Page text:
The offerings at tomorrows market are going to be a little slim due to the fact that many of you would rather come to the home farm to pick up. This is Great! Mostly because we can Custom Harvest for Farm members and are required to harvest and process USDA for the markets. Our farm members always come first so even the animals we have harvested under USDA inspection fill farm orders before we go to market. Please remember to place your orders by Tuesday for Market pick up or we can't guarantee to have what you want on Sunday. Farm Members, your CSA options will go out by e-mail this week. Remember that your best savings are by purchasing shares in an entire animal. Lock and Loaders, remember that your next round begins April 11.
The Cattle tour will coincide with the Breast Cancer Benefit Poker Ride this year. Those of you with horses are welcome to participate, those of you that aren't horse people can still come out and enjoy the dinner, dancing, and silent auction. I will post the date as soon as it is set.

Wednesday, March 23, 2011

Updates on the new site and some ideas

The New Website is well underway and should be up soon. Sorry for the delay. I would like to include a new project on the new site. Since we have both a bottle baby and a bucket calf this season I would like to chronicle their journey from Pasture to Plate. It takes 7-10 months for a lamb to reach harvest weight and condition, and 22-28 months for a steer. You would get to follow the process and see how much time and effort it actually takes to get a Grass Fed and Finished animal to the table. Some of you may not want to "KNOW" the ins and outs but it will definitely change some perspectives. For example: That cute lamb that follows Jason around like a puppy right now won't be so cute at 130lbs. The calf that wants attention and likes to be petted at 90lbs won't be so cuddly at 1400lbs.
 I'm planting 2 pastures at the home place for these guys, one to grow on and one to finish on. They are by no means the same space as the range cattle and sheep enjoy but will demonstrate the feeding system on a micro scale. It should take a total of 1/2 an acre for the lamb to rotate through and about twice that for the steer. The pastures will require irrigation and close management so that they don't get over grazed. In a totally range based system you can just about triple the needed space per animal to bring them to finish. The Growing pasture has a good base in already(I just have to take the farm flock out in the open field so that it isn't stripped bare before we get started!) and will be overseeded with Annual Rye, Brome, Fescue, subterrainian Bermuda, and Clover. The finishing pasture is going in from scratch with Ladino, Trefoil, Beardless Barley, Oatgrass, and White Clover. I'm experimenting with no Alfalfa in the fields this year just in case they don't get GM Alfalfa stopped. Both babies are doing well and the grass should be plenty high enough by the time they are weaned. "Shadow" the lamb is already nibbling on baled grass and 1321 won't be far behind. They are both currently on Cow's milk right now (Thank God for the Dairy!) with a little baking soda added to the lambs milk to bring the acidity up to what he needs. Oscar has the garden ready for planting so all the seed starts go out in the next week or so. We now have a pair of Emu chicks as well. I'm not quite sure what we will do with them but they are here. I'm not a fan of birds to begin with and 6 foot birds that kick like a mule are definitely not my idea of a farm animal! But Oscar wants to keep them and with as much as he does around here I just can't say no. (Thats how I got chickens and an extra horse too.) Well let me know what you think of the ideas and be sure to send me yours if you think of anything in particular that you want to see growing around here.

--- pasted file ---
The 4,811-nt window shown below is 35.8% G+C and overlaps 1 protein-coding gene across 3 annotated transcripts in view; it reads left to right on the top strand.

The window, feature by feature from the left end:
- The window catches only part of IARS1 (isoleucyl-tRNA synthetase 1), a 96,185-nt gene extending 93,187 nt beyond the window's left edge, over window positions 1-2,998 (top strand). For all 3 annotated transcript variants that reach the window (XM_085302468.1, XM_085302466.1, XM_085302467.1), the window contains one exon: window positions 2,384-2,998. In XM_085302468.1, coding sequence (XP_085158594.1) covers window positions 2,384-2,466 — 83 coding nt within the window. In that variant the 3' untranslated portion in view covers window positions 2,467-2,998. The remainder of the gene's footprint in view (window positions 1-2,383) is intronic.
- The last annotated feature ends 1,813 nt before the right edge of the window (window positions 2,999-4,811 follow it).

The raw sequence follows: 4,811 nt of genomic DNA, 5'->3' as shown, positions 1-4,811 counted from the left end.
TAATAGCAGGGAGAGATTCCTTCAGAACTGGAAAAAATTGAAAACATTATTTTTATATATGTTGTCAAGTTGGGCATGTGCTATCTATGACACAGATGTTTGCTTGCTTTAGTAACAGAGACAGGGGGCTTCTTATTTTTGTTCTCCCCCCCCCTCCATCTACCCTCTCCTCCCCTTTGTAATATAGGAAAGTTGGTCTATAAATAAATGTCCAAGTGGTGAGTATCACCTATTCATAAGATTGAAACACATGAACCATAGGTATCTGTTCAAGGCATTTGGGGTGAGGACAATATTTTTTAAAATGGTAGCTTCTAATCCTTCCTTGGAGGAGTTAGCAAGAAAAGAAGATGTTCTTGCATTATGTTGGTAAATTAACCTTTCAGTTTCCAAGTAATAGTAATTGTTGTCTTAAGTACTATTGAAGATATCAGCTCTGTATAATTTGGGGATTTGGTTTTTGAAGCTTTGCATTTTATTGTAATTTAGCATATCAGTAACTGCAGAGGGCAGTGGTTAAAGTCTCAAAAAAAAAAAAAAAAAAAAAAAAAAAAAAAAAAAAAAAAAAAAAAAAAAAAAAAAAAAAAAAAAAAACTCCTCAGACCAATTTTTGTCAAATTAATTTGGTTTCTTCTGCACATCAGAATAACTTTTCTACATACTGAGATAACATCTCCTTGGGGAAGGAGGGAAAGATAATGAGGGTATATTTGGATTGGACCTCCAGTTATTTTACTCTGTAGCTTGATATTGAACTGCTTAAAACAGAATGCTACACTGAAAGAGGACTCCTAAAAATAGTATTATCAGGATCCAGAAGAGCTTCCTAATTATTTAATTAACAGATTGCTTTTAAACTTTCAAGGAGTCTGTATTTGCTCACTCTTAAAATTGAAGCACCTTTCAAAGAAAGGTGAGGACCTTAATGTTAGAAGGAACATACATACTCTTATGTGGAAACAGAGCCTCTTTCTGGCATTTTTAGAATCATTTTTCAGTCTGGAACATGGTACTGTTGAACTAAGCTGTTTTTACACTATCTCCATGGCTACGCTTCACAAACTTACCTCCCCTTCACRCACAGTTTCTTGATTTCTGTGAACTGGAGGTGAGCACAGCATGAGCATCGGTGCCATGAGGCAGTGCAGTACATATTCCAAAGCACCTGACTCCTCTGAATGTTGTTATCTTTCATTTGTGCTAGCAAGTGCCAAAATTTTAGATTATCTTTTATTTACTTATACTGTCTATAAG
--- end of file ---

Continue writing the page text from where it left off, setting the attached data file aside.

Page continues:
Until Next Time

Sunday, March 20, 2011

Shearing day went off without a hitch. We beat the rain and Lily took home all the wool! Jason and Ian worked like a well oiled machine getting the girls into the barn for John to shear. Dr. Charlie stopped in for a bit and we all decided to wait for some sunshine to fire up the BBQ.
The Farmers Market went well today too! Cody is home from overseas and came to see us despite the threat of rain. It was great to see him after a year!
Angela made us all smile as usual with her morning goodies. Jason says that if she was Native American her name would be "Dances with Cookies" You should see her fabulous flowers, and if I bring babies her stall has puppies too! Tony was there with his awesome veggies, Fresh asparagus makes me swoon! Paul at Java Cafe did a brisk business today because all of us vendors were frozen! He has Great Coffee any day of the week.(He likes our steaks and ham slices too!) Come to the market on Sundays between 9 and 1 and then hit his shop for a beverage.
Until next time

Friday, March 18, 2011

Shearing Day

Shearing Day is Sunday March 20, 3pm to? Rain or shine! We have set up the barn to accomodate the shearer, sheep, and spectators wthout everyone getting drenched in the process. After the shearing is done there will be a BBQ for our members sand guests to enjoy. Lamb in the Asador, Pit smoked ham, Chicken and side dishes from local produce. Come join us for an informative and entertaining afternoon.